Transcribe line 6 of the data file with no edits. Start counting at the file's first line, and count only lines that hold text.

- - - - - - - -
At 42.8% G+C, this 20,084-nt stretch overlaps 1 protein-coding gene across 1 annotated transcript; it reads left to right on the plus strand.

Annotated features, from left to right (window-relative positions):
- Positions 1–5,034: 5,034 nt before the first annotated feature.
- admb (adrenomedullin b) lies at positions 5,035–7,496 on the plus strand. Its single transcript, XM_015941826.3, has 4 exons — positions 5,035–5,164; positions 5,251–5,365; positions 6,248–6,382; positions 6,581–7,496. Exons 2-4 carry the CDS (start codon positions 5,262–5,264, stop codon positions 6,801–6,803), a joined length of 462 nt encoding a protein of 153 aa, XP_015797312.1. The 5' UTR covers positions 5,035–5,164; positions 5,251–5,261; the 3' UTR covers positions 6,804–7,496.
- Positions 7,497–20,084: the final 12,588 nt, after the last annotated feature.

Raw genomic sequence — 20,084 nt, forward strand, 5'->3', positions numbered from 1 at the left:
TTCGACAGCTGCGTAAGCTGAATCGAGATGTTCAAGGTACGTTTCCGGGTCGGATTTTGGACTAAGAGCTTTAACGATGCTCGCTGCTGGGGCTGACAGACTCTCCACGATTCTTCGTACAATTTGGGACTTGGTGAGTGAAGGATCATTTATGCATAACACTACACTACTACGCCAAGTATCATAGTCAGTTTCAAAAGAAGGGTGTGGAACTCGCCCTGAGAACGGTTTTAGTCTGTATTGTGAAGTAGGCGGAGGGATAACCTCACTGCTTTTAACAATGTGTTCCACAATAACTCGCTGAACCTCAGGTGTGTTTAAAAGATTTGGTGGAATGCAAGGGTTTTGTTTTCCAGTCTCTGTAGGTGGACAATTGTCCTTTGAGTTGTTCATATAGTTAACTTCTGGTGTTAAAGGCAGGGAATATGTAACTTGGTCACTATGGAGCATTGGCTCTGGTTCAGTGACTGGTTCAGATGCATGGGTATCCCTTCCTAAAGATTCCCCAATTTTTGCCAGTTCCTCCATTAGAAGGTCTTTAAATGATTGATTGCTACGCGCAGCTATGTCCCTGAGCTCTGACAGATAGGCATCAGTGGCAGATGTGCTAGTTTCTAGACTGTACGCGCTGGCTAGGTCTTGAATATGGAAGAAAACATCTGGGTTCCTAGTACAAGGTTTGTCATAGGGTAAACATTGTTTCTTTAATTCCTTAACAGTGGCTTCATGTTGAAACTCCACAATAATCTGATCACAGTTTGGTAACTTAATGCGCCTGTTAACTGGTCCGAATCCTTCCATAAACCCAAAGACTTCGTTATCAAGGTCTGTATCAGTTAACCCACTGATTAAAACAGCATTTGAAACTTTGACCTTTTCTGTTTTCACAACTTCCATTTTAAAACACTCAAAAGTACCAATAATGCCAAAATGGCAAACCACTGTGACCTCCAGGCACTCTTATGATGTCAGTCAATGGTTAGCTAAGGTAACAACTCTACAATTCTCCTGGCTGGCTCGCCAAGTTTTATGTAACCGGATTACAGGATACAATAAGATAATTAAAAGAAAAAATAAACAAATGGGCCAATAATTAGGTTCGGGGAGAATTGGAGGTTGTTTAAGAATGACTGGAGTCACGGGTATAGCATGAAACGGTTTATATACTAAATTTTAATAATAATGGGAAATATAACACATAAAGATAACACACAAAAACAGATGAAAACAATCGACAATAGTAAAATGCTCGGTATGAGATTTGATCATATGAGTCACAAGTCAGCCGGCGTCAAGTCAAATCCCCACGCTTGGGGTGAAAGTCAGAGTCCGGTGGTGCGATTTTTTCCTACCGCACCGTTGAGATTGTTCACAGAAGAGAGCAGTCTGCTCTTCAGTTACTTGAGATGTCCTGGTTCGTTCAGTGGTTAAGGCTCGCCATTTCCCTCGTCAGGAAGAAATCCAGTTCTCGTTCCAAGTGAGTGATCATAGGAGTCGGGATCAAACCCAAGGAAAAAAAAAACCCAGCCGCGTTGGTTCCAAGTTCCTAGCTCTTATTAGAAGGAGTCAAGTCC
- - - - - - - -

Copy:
Raw genomic sequence — 20,084 nt, forward strand, 5'->3', positions numbered from 1 at the left: